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  1. Maier-Lorentz, Madeline M. MSN, RN


Staff educators recognize the importance of affective competency for effective nursing practice. Inservice programs must include affective learning with objectives stated in measurable terms. Staff educators often express frustration in developing affective objectives and evaluating the learning outcome because attitudes and feelings are usually inferred from observations. This article presents affective learning objectives for a gerontological nursing inservice program and a rating scale that measures attitudes to evaluate the learning outcome.


Nursing is characterized as a humanistic and caring profession. Certain competencies are required of practicing nurses to provide care in a humanistic and caring manner. These are affective competencies, relating to the use of moral reasoning in ethical decision making and the development of a personal value system that guides nurses in making judgments about matters that are concerned with ethical issues. Such dilemmas are increasing in daily nursing practice because of the complex nature of society and the ever-growing intricate problems that stem from the use of modern medical technology.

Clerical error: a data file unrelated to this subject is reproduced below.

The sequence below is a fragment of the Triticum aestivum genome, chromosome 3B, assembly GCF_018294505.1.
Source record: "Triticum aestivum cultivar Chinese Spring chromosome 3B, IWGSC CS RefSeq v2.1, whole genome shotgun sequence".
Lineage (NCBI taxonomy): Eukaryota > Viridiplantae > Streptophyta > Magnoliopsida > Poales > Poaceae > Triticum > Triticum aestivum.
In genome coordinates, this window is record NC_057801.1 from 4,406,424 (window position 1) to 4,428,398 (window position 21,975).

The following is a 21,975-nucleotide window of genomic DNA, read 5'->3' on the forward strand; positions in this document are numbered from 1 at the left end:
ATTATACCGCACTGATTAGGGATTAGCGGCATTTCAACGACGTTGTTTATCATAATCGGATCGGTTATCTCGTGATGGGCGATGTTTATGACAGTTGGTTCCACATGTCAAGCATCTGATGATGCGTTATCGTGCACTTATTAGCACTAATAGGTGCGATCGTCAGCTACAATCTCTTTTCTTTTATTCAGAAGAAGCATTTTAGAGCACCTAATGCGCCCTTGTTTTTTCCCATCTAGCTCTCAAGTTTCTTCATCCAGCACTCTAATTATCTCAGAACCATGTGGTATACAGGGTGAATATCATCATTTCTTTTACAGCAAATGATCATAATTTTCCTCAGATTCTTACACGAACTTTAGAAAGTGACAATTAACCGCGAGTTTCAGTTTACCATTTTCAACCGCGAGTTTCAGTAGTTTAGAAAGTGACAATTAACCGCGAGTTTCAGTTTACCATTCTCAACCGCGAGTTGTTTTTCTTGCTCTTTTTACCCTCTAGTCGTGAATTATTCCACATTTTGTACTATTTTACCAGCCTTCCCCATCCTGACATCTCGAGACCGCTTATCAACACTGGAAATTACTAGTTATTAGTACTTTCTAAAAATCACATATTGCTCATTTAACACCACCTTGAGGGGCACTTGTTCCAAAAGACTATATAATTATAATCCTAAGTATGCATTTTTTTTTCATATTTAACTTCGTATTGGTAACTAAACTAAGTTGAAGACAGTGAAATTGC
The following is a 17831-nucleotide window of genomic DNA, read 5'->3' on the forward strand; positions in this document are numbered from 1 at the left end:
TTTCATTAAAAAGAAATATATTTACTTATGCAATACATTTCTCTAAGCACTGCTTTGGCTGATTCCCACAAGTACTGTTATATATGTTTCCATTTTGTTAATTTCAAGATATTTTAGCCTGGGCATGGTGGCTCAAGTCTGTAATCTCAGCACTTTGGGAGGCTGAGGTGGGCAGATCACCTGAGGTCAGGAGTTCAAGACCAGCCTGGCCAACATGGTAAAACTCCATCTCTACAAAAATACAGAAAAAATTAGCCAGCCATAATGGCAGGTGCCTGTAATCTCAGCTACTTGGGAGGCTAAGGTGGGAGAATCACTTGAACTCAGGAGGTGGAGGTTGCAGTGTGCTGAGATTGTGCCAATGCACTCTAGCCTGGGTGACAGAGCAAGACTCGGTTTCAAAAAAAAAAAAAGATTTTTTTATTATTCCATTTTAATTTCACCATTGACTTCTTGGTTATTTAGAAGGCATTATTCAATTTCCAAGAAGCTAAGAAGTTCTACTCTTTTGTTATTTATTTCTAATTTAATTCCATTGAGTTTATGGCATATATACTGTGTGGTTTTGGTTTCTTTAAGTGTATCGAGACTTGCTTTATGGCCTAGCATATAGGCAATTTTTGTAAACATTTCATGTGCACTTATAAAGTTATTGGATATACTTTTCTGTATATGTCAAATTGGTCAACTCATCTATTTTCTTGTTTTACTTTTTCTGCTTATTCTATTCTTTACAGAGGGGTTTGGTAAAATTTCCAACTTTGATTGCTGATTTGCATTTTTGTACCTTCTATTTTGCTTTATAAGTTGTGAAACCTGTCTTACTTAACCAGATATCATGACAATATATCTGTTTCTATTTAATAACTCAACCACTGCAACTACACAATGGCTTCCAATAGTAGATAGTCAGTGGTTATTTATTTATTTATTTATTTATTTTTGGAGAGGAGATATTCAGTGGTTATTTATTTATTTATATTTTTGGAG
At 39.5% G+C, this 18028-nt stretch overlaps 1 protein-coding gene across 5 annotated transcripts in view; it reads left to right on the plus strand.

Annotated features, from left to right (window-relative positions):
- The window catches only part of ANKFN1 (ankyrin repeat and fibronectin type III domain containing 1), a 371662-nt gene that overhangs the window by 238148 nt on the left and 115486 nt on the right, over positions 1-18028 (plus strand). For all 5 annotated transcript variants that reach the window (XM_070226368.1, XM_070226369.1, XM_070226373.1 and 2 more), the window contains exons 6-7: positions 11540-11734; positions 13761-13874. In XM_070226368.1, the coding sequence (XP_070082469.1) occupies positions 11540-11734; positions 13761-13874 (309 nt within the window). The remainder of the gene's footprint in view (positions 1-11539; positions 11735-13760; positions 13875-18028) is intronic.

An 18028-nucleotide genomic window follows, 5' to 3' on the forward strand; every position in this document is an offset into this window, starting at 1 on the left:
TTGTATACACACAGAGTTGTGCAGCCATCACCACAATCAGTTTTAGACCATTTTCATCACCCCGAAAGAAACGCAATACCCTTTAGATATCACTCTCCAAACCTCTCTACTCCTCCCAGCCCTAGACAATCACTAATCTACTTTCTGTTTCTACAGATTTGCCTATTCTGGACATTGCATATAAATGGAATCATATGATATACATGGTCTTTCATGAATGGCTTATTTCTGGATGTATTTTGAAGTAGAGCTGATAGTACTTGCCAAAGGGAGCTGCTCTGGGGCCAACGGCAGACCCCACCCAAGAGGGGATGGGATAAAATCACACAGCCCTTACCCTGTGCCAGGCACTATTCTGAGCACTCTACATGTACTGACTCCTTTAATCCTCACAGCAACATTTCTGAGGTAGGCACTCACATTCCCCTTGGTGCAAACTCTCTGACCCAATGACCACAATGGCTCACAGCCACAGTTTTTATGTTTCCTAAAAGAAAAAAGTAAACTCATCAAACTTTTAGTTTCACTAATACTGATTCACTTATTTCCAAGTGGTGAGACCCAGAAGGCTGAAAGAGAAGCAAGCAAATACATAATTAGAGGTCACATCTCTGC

Nurses are encountering various moral and ethical conflicts, such as euthanasia, organ donation, and health rationing, which mandate moral reasoning for a satisfactory resolution of these difficult problems. This implies that nurses have critical thinking skills in order to analyze and interpret a moral dilemma and determine an appropriate course of action for resolving these problems. Decision making concerning moral and ethical dilemmas requires affective competency. Affective competency development must be an integral part of nursing education to give nurses these necessary skills. Nurse educators must design a deliberate protocol for teaching and evaluating affective competencies. Nurse educators must also recognize the need for students to learn equally as well in the affective domain as in the cognitive and psychomotor domains.